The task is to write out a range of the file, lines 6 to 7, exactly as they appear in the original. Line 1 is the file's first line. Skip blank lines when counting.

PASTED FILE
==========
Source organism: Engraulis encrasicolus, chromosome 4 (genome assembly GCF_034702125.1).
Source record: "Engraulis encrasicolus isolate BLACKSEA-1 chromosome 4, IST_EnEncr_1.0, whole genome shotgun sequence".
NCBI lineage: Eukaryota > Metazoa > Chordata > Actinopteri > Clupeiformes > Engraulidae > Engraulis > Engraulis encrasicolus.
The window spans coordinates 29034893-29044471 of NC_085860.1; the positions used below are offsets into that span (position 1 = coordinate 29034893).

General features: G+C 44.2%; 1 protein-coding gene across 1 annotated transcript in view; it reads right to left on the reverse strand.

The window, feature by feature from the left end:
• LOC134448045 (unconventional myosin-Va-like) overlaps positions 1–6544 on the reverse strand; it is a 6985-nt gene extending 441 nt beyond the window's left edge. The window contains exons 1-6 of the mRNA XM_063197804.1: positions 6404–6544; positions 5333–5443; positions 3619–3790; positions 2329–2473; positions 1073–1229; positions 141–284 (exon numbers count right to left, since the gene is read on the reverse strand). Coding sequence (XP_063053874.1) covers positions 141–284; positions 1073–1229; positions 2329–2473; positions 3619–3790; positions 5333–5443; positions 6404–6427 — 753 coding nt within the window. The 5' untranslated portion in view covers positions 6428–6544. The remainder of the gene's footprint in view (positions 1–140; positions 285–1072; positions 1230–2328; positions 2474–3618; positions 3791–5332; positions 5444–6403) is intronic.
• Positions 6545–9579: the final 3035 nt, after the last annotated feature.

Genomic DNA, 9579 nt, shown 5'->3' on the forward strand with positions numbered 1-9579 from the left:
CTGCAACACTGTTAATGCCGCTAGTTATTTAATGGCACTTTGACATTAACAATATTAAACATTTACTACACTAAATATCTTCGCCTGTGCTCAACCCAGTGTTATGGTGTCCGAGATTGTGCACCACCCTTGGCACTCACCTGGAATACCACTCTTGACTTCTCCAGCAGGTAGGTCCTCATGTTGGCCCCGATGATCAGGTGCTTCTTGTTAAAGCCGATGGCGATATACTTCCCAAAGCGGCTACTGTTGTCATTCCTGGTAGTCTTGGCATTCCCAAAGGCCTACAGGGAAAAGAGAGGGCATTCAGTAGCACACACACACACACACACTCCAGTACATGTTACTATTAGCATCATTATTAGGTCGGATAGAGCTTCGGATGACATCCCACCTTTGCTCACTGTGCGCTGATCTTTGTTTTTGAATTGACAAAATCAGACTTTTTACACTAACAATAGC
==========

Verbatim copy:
The window, feature by feature from the left end:
• LOC134448045 (unconventional myosin-Va-like) overlaps positions 1–6544 on the reverse strand; it is a 6985-nt gene extending 441 nt beyond the window's left edge. The window contains exons 1-6 of the mRNA XM_063197804.1: positions 6404–6544; positions 5333–5443; positions 3619–3790; positions 2329–2473; positions 1073–1229; positions 141–284 (exon numbers count right to left, since the gene is read on the reverse strand). Coding sequence (XP_063053874.1) covers positions 141–284; positions 1073–1229; positions 2329–2473; positions 3619–3790; positions 5333–5443; positions 6404–6427 — 753 coding nt within the window. The 5' untranslated portion in view covers positions 6428–6544. The remainder of the gene's footprint in view (positions 1–140; positions 285–1072; positions 1230–2328; positions 2474–3618; positions 3791–5332; positions 5444–6403) is intronic.